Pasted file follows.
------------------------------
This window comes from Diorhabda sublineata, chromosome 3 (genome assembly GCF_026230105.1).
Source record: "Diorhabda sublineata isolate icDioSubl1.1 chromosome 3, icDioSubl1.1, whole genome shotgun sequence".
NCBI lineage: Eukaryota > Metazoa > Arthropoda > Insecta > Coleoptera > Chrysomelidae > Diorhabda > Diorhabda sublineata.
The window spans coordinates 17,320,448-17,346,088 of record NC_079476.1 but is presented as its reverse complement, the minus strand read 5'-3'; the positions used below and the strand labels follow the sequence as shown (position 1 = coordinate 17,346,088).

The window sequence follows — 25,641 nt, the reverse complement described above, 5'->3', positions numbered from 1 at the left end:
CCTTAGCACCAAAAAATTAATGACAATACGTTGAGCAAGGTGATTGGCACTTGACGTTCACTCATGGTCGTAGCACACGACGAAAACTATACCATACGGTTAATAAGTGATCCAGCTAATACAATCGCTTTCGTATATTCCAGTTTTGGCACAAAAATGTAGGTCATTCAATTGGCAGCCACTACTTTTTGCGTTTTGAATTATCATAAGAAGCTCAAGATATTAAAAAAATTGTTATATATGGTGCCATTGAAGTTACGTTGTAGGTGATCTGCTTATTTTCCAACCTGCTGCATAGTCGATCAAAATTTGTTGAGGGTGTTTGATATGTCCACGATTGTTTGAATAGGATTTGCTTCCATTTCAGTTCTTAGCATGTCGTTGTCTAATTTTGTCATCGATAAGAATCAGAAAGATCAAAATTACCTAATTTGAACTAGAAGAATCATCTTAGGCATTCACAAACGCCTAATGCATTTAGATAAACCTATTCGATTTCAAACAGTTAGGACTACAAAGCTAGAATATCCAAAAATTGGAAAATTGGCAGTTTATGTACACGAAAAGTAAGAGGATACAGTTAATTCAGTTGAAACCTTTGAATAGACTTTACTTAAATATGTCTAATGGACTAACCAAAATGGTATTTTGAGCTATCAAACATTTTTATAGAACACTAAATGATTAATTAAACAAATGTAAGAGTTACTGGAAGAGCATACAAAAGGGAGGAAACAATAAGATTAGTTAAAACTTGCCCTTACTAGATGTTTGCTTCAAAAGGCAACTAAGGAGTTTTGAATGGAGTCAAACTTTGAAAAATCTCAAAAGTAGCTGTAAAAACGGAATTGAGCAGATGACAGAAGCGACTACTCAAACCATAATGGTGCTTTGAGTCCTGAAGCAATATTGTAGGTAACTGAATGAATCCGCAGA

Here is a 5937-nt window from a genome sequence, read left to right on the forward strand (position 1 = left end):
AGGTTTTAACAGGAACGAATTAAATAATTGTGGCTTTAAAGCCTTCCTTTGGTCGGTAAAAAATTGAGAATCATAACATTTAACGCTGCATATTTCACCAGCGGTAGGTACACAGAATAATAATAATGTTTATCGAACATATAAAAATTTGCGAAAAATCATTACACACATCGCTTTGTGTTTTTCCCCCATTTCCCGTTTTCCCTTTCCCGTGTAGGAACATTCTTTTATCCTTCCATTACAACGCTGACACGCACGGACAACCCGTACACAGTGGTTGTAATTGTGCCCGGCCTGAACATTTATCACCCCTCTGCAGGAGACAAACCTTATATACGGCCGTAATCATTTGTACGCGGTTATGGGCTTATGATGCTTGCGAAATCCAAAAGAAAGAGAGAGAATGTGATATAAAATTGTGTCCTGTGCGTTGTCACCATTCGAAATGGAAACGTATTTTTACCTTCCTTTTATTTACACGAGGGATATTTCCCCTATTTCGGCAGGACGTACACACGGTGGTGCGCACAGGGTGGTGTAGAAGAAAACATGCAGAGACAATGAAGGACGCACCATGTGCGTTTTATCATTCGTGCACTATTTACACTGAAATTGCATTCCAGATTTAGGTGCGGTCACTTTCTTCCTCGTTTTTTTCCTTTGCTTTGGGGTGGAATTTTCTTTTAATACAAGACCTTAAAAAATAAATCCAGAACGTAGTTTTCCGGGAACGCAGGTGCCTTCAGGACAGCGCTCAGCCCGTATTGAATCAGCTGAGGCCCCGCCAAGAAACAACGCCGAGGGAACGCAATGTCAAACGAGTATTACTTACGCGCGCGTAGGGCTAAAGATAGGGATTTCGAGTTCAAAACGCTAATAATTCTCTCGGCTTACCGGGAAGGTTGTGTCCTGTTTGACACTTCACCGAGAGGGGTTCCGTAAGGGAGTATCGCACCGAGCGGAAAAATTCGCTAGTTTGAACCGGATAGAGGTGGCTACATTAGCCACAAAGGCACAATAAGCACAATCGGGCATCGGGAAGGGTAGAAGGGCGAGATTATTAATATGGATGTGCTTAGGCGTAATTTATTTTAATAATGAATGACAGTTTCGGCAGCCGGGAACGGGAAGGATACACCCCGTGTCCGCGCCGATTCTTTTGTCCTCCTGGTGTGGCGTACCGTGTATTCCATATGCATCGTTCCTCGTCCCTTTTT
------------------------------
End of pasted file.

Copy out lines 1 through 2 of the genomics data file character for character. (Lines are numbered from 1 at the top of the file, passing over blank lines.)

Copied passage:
This window comes from Diorhabda sublineata, chromosome 3 (genome assembly GCF_026230105.1).
Source record: "Diorhabda sublineata isolate icDioSubl1.1 chromosome 3, icDioSubl1.1, whole genome shotgun sequence".